Distillator - Official Website

Summoning The Malicious

Netherlands Country of Origin: Netherlands

1. Blinded By Chauvinism
2. Mechanized Existence
3. Estates Of The Realm
4. Summoning The Malicious
5. Enter The Void
6. Algorithmic Citizenship
7. Stature Of Liberty
8. The King Of Kings
9. Megalomania

Review by Felix on March 31, 2020.

These Dutch dudes came into my metal fan existence with a big bang. Their perfect contribution to the split with Space Chaser made me more than curious and I wanted to get a second sample of their prowess quickly. Like many other contemporary outputs of the genre, Summoning the Malicious suffers from a mediocre artwork, but it holds nine thrash tracks and the musical content forms a very interesting album, even though it was more or less quite clear that it does not deserve the same rating as the once in a lifetime songs of the split.

First things first, Summoning the Malicious is pure thrash metal. However, it does not lack diversity. The gloomy, rather slow-moving 'The King of Kings', for instance, stands in sharp contrast to its overwhelmingly dynamic neighbor called 'Stature of Liberty'. Both tracks belong to the absolute highlights; but the latter one impresses with its highly energetic guitar lines, the contagious solo and the catchy chorus, while the opening riff of 'The King of Kings' obviously pays tribute to the guitar work and the mood of the title track of Overkill's "Horrorscope". Trace elements of "Chemi-Kill" (Exodus) can also be identified. Both tunes are simply fantastic, and the band demonstrates that it is not limited to only one song pattern. And they have another thing in common - these jewels, as well as the remaining tracks, benefit from the down-to-earth sound. The full-length is neither overproduced nor does it suffer from a wrong understanding of the demands of the underground. This is just a sound that fits the performed music very well and already the pleasantly rasping guitars of the opener's first riff underline that Distillator don't do things they don't understand.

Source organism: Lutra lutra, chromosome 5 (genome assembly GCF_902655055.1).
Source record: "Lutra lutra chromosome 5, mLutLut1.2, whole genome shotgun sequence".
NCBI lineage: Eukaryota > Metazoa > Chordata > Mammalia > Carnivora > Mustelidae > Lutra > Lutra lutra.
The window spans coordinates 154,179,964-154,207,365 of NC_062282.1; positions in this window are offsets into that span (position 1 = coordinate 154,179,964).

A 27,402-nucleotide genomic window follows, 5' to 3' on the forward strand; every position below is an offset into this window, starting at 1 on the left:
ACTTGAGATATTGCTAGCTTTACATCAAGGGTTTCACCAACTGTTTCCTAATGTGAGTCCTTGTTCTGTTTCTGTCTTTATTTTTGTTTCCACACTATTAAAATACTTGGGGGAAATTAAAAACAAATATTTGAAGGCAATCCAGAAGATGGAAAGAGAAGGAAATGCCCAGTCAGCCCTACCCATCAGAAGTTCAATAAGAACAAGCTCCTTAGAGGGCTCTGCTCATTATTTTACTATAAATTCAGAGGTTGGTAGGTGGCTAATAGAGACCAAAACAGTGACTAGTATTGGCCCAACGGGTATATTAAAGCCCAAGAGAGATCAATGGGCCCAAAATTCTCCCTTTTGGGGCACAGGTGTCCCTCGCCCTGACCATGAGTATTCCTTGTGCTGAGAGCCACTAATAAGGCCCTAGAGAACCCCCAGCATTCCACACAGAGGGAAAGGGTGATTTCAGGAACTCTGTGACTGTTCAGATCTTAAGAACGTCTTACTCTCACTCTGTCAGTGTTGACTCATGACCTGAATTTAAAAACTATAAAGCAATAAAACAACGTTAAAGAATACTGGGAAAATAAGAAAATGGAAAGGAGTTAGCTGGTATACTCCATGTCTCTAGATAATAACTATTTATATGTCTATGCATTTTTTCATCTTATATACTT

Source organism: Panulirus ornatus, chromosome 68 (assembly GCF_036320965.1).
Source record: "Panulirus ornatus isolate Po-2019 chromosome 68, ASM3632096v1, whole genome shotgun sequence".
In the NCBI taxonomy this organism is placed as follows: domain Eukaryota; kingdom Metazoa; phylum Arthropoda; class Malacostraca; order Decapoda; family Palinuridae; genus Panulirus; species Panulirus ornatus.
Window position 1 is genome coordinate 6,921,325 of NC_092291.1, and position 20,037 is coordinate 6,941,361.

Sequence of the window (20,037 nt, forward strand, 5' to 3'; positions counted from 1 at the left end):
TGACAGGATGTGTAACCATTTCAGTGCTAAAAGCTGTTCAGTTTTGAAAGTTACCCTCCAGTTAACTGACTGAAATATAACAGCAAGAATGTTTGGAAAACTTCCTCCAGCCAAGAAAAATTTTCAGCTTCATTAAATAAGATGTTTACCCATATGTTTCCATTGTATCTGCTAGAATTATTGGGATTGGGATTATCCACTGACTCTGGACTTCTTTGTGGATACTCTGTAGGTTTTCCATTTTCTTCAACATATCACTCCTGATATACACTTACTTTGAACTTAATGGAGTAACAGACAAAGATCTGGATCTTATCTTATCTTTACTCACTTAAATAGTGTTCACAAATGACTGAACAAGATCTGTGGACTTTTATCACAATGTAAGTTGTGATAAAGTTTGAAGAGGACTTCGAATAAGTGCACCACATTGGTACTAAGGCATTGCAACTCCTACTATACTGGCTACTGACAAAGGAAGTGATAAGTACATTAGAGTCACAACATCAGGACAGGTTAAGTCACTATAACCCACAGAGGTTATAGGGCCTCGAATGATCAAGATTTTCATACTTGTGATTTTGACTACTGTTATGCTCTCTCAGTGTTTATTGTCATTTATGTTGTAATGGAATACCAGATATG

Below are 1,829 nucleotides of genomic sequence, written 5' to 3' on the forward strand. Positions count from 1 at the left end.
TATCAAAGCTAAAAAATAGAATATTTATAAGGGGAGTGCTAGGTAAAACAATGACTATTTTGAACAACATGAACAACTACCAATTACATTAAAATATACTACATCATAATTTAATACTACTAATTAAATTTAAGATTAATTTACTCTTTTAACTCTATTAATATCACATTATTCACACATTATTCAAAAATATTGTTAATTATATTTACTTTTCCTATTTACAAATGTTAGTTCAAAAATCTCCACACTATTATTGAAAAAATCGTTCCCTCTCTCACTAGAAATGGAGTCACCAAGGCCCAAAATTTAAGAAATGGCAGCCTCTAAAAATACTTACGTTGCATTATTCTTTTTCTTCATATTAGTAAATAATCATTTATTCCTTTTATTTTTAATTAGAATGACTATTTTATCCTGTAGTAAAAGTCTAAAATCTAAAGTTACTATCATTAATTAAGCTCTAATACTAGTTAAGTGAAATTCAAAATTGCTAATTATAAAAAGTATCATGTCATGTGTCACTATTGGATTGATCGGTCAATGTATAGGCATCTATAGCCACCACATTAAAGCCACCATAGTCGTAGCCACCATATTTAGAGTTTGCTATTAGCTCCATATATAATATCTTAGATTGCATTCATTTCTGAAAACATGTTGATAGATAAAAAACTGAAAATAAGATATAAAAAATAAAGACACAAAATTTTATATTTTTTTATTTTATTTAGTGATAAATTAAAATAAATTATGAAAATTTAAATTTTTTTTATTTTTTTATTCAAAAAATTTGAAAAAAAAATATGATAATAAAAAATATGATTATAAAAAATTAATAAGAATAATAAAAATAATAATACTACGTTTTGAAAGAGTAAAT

Generally speaking, the riffs do what riffs on a thrash album have to do: they play the main role successfully, they embody the stimulating force of the music style and give the songs their aroma. Thus, Distillator always stay on track. They say on their homepage that they sound like it's 1988, but I rather tend to 1985/1986, because this album has a lot of the energy of "Reign in Blood" instead of focusing on the controlled aggression of "South of Heaven". Anyway, the guys from Enschede do not reinvent the wheel and connect high-pitched shrieks with rapid guitar lines. The unleashed title track picks up the directness of classics like "Strike of the Beast" and, as mentioned before, the musicians have seen no reason to mix their thrashing madness with influences from other sub genres. This is no black / death or fun thrash; the material reflects the pure creed. The lyrics also respect the guidelines of the sub-genre. I have never heard before of an 'Algorithmic Citizenship', but the lyrics of this fast-paced, catchy and brilliant number degrade Orwell and Huxley to amateurs in terms of dark future scenarios. Big Brother, do you like this review? (Don't think so.) The aforementioned 'The King of Kings' also deals with an interesting subject, the so-called "Operation AJAX" from 1953. The UK and the US of A demonstrated their noble understanding of the self-determination of peoples and tried to overthrow the Iranian government. And for what reason? Oil, of course. I really like this kind of lyrical topics.

In short, all tracks are great and some of them are absolutely immaculate! Apart from those I have already expressly mentioned, I must praise two high-velocity eruptions - the pulsating 'Mechanized Existence' with its excellent flow and the title track due to its lively guitars. If the band drives its tour bus as fast as it plays its instruments, the dudes will get in conflict with the obedient vigilantes of their home country. And to avoid misunderstandings, the less rapid pieces like 'Estates of the Real' also shine with exquisite guitars. Which fool said that the album would not be able to enter the realms of perfection? These riff-masters from the Netherlands are absolutely on the right way and it makes me somehow proud that the music of my youth hasn't lost anything of its fascination. Distillator, countless divisions from Greece, Terrifier, Battery, some German combat units, Steel Inferno, Shakma... all these formations build a kind of hidden empire. The fiery, eternally juvenile and rebellious spirit of thrash metal seems to be undying and therefore this sub-genre is the backbone (or the first among equals, or, to say it with the band, the king of kings) of the global metal scene - at least from my point of view.

Rating: 9.4 out of 10